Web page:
“Consider it pure joy, my brothers, whenever you face trials of many kinds, because you know that the testing of your faith develops perseverance. Perseverance must finish its work so that you may be mature and complete, not lacking anything.” - James 1:2-4 There is a wide variety of trials through which God sovereignly causes us to go, because there is much work to be done in our souls before we are fit to be taken to heaven. Some of these trials are delicate little touches from God, accomplishing a subtle adjustment in our character or worldview. We may see these God-ordained trials as irritations—car troubles, losing a valuable piece of paper, minor physical ailments, accidentally deleted documents on the computer, a bleach spot on your favorite garment, etc. Yet does anything come to us “by chance”? Jesus said not even a sparrow falls to the ground apart from the will of your Father (Matt. 10:29). Each of these minor trials is a perfectly measured touch from God, and James says we should count them as “pure joy,” because God is accomplishing his purpose in us. This is also true of intermediate trials, like major financial troubles, lingering and troublesome bodily infirmities, steady opposition from a co-worker or boss, loss of valuable property or possessions, etc. These are more aggressive treatments from the great physician of our souls, who desires to move more dramatically in us at that time. Though the direct cause and effect is sometimes hidden from us, yet there is a cumulative change in a Christian’s soul that God achieves by these means. Paul even goes so far as to say, “our light and momentary troubles are achieving for us an eternal glory that far outweighs them all” (2 Cor. 4:17). Though these kinds of trials may not seem “light and momentary,” according to Paul that is what they are. And James tells us that we should count it pure joy whenever we face trials of “many kinds,” and that includes these intermediate trials. Though they be more irksome and grievous than those daily minor trials mentioned above, they have a significant role to play in our growth in Christ. Nor does this line of reasoning fall apart when we come to the most significant trials God brings us in our lives. Perhaps it is the death of a loved one, perhaps total financial ruin, perhaps permanent physical injury or disability, perhaps imprisonment or some other devastating event. These trials are the most powerful spiritual remedies in the bag of our spiritual physician, and He uses them only sparingly. Yet one must never believe that God has abandoned us to the devil at these times, for if God whispers to us in our pleasure, He shouts to us in our pain (C. S. Lewis). God wants us even then to “count it pure joy,” because our major trials are carefully measured out to us like a precise gram-weight of antibiotic and are brought directly to us under the loving hand of a compassionate Father. His ultimate purpose is to teach us perseverance so that we will be “mature and complete, not lacking anything.” Thus, without these trials of many kinds, we are “immature and incomplete, lacking something.” Perhaps we lack faith, perhaps we lack compassion for other suffering people, perhaps we lack detachment from this present transient age, perhaps we lack full and glad obedience to our heavenly Father. God knows what we lack, and every trial comes to us under His wise hand to accomplish this one purpose: the perfect maturity of the Church in Christ-likeness. So, by faith, we must count each difficulty in life as a celebration of God’s perfect plan. Soon this present age will end for us, and His work in us will reach its consummation. At that point our joy will also reach its consummation.
"Away with your book!"
4.6.21 Article • April 6, 2021 • Andy Davis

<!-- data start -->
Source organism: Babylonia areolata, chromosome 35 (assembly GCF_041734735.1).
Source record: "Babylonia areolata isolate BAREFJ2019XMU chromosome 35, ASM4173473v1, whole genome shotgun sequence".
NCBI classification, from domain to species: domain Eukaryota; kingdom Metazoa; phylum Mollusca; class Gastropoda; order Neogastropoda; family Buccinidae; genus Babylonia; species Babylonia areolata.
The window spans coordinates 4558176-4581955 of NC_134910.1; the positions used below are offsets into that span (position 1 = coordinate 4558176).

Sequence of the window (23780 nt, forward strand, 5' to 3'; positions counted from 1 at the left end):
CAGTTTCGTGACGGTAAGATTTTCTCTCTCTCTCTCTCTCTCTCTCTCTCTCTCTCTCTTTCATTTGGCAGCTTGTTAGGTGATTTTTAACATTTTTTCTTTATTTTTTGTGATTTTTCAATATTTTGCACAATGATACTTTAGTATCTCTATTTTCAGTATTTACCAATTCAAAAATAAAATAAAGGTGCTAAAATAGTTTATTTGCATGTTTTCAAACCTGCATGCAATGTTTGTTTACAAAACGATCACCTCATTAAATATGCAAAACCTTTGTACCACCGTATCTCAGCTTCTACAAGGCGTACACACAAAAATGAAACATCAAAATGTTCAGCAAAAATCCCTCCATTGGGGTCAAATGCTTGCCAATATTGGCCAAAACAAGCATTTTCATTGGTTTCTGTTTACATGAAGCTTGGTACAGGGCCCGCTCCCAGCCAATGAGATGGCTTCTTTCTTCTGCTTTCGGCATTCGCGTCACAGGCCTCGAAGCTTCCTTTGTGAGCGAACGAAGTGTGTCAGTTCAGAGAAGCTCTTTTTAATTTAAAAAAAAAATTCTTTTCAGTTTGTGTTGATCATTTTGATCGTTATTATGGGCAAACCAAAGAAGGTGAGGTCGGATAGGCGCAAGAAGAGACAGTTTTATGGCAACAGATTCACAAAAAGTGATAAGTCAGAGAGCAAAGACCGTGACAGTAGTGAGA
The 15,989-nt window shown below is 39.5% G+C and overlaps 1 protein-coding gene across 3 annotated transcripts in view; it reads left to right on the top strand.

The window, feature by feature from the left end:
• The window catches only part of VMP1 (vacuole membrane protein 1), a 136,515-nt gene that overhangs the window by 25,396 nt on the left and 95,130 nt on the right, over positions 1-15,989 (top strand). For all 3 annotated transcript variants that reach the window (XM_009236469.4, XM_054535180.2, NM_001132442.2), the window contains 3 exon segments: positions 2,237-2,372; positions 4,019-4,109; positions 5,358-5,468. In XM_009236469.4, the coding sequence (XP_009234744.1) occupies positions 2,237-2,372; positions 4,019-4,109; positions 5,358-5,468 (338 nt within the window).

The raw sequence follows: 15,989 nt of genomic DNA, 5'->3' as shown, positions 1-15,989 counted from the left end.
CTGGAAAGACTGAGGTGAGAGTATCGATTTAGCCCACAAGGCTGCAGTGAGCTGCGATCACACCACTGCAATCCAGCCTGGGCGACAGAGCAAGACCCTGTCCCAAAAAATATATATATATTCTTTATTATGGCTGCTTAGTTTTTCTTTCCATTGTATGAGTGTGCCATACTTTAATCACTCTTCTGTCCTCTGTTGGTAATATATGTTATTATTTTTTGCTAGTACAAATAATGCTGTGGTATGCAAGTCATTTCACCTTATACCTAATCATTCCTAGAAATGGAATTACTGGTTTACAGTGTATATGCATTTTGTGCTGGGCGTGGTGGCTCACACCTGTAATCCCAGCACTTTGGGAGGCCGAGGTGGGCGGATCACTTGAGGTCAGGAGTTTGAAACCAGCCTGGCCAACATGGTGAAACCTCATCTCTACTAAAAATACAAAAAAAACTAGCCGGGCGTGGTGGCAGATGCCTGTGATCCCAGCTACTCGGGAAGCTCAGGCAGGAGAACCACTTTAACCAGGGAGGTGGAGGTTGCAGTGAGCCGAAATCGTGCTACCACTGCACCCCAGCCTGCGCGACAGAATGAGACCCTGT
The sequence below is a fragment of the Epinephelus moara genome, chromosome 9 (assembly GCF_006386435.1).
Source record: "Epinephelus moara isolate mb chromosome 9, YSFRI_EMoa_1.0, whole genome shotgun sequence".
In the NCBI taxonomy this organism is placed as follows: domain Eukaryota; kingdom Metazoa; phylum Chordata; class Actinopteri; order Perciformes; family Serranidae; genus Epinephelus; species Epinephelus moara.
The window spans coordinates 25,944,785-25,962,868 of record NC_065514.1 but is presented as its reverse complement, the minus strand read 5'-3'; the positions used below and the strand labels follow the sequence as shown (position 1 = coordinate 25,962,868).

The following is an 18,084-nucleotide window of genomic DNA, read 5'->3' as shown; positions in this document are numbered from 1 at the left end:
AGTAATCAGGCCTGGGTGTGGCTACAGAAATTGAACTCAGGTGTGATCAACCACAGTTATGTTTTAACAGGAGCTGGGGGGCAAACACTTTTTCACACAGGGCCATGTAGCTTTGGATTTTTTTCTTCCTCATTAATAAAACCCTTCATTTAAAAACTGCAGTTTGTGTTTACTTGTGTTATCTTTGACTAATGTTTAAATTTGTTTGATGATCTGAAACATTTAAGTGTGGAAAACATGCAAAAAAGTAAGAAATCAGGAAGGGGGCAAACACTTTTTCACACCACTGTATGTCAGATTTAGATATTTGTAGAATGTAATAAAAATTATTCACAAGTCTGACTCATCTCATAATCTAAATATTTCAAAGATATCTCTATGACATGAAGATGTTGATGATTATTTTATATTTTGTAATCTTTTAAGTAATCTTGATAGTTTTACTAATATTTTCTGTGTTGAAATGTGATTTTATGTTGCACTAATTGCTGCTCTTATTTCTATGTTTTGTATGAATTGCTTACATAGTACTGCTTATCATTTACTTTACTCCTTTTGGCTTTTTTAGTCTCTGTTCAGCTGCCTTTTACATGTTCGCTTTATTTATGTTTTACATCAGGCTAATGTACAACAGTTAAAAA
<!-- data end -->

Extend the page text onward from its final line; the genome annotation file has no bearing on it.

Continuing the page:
Obstinate: “What are the things you seek, since you leave all the world to find them?” Christian: “I seek an ‘inheritance, incorruptible, undefiled, and that fadeth not away,’ [1 Peter 1:4] and it is laid up in heaven, and secure there, to be bestowed at the time appointed on them that diligently seek it. Read it so, if you will, in my book.” Obstinate: “Tush! Away with your book! Will you go back with us or no?” John Bunyan left the Church a remarkable legacy in his timeless allegorical account of the Christian life, The Pilgrim’s Progress. The work was written while he was in prison for preaching the gospel. In 1675, he was incarcerated in a jail located on a bridge over a river in Bedford, England, but instead of wallowing in despair at being separated from his wife and blind daughter, he redeemed the time by writing this allegory. It continues to bless the Church 325 years later, for it describes the entirety of the Christian pilgrimage from initial hearing of the gospel through conversion and into the journey of sanctification until the Christian reaches heaven. At the beginning of the allegory, a man named “Christian” begins to fear for his soul when he reads of the judgment of God over sin as recorded in a Book he reads. The Book can be no other than the Bible, for as he is reading it he becomes “greatly distressed in his mind; and as he read he burst out, as he had done before, crying, ‘What shall I do to be saved?’” He is soon led to flee his home in the City of Destruction, pursuing vigorously the salvation of his soul which the Book enjoins. Soon some townspeople join him and begin to mock him as he runs out of the city. Two of them come along with him to persuade him to return. Their names are Obstinate and Pliable, and Christian invites them to run with him out of the city. Obstinate refused and the conversation I’ve written out above occurs. In the written Word of God are both threats and promises, and we who are born under the judgment of God as objects of wrath (Eph. 2:3) would do well to heed them and flee to Christ. These words of warning and of hope in Christ are only found from Scripture, and therefore the essential issue is the attitude one has toward the Bible. The mocker, the unbeliever, is scornful toward the Scripture as a human book full of antiquated ideas and irrelevant stories from long ago. The world has long said to the Bible-believer, “Tush! Away with your book!” But the book will not go away. For Jesus plainly said, “Until heaven and earth disappear, not the smallest letter, not the least stroke of a pen will by any means disappear from the Law until everything is accomplished” (Matt. 5:18). It is just as Isaiah had said earlier, “All men are like grass and all their glory is like the flowers of the field. The grass withers and the flowers fall… but the word of our God stands forever” (Isaiah 40:6-8). Theologian Bernard Ramm adds this testimony: “A thousand times over, the death knell of the Bible has been sounded, the funeral procession formed, the inscription cut on the tombstone, and the committal read. But somehow, the corpse never stays put! … No other book has been so chopped, knifed, sifted, scrutinized, and vilified. What other book on philosophy or religion or psychology from classical or modern times has been subject to such a mass attack as the Bible? With such venom and skepticism? With such thoroughness and erudition? Upon every single chapter, line and word? The Bible is still loved by millions, read by millions and studied by millions.” This Book will never go away! It is best rather to submit to its teachings and live the eternal life it promises through faith in Christ.